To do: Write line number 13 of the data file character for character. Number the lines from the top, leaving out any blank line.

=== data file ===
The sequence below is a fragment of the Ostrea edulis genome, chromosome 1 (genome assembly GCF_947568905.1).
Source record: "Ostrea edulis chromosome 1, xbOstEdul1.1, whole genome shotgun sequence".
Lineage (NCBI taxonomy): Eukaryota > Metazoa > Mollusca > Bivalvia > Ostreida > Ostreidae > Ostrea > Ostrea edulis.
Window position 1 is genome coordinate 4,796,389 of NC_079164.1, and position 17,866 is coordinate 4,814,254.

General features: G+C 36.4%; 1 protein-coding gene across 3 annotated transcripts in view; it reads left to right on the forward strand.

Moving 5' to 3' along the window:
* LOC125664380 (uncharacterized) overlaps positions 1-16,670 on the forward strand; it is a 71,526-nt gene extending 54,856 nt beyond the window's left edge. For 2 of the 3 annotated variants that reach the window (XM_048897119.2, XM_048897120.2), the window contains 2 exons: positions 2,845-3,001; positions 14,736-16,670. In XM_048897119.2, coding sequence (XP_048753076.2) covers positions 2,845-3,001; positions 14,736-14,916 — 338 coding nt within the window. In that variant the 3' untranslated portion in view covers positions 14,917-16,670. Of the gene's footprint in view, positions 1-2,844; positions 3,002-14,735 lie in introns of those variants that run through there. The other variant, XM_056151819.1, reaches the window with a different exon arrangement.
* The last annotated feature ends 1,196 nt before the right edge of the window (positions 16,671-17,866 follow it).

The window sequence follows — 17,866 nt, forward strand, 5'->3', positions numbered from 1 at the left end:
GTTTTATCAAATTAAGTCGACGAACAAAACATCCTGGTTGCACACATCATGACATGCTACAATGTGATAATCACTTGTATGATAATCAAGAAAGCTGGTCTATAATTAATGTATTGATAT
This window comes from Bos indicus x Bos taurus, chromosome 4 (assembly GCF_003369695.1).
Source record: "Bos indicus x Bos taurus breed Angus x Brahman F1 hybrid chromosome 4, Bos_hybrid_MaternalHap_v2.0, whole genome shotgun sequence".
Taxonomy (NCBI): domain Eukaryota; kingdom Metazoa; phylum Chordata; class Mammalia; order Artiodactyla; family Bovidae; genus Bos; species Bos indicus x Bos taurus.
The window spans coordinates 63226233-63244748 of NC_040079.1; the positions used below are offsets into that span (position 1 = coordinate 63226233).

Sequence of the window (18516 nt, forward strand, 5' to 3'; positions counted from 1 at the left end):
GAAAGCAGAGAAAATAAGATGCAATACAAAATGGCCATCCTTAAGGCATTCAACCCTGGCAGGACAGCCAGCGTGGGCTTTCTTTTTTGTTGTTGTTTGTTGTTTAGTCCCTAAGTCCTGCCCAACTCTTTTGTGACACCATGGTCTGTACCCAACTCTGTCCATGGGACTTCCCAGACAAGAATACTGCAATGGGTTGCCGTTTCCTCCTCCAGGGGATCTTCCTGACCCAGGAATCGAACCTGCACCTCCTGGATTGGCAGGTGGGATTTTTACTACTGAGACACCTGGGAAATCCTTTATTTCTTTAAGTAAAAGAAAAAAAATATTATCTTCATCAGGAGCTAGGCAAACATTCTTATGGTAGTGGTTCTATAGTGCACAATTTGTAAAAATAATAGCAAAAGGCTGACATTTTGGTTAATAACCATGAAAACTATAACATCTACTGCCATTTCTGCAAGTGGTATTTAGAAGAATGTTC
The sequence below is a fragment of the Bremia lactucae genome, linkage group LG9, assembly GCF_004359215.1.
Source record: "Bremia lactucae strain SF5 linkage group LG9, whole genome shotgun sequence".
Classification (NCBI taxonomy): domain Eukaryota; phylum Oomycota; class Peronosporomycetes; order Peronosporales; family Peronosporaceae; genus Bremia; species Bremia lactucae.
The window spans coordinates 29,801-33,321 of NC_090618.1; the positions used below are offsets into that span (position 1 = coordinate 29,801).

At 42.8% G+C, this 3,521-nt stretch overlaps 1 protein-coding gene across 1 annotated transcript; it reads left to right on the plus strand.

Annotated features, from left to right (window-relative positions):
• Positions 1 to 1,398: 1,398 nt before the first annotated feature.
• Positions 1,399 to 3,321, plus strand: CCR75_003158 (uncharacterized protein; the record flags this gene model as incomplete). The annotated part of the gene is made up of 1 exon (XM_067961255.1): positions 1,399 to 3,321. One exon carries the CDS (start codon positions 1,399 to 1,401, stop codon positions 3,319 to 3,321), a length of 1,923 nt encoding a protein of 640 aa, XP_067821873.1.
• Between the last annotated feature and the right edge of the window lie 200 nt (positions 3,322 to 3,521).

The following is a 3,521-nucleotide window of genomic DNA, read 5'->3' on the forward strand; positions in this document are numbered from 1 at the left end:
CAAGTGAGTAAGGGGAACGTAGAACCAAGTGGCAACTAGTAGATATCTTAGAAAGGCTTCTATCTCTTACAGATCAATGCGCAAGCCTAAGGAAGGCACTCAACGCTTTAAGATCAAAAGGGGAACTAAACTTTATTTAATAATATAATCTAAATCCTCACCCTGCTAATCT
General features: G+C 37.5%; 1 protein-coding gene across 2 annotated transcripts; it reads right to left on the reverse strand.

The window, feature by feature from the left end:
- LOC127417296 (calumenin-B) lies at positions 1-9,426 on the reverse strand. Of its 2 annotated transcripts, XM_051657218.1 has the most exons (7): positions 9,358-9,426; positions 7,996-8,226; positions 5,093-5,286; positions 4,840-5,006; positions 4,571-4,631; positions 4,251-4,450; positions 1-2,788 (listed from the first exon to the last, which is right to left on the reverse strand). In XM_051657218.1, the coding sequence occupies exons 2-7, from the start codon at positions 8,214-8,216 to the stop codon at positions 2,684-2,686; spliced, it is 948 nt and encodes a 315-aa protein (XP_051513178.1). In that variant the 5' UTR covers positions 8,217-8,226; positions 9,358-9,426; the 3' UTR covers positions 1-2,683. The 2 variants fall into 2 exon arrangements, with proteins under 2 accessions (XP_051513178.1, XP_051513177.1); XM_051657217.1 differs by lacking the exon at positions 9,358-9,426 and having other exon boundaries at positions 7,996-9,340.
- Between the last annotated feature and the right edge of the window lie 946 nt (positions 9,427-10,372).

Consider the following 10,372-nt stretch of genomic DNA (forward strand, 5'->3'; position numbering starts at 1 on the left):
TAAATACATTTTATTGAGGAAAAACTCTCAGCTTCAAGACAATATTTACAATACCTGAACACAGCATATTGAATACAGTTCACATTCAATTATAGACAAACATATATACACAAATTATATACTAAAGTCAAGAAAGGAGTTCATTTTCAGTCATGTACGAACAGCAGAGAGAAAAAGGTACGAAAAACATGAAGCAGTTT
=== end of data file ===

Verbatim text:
Taxonomy (NCBI): domain Eukaryota; kingdom Metazoa; phylum Chordata; class Mammalia; order Artiodactyla; family Bovidae; genus Bos; species Bos indicus x Bos taurus.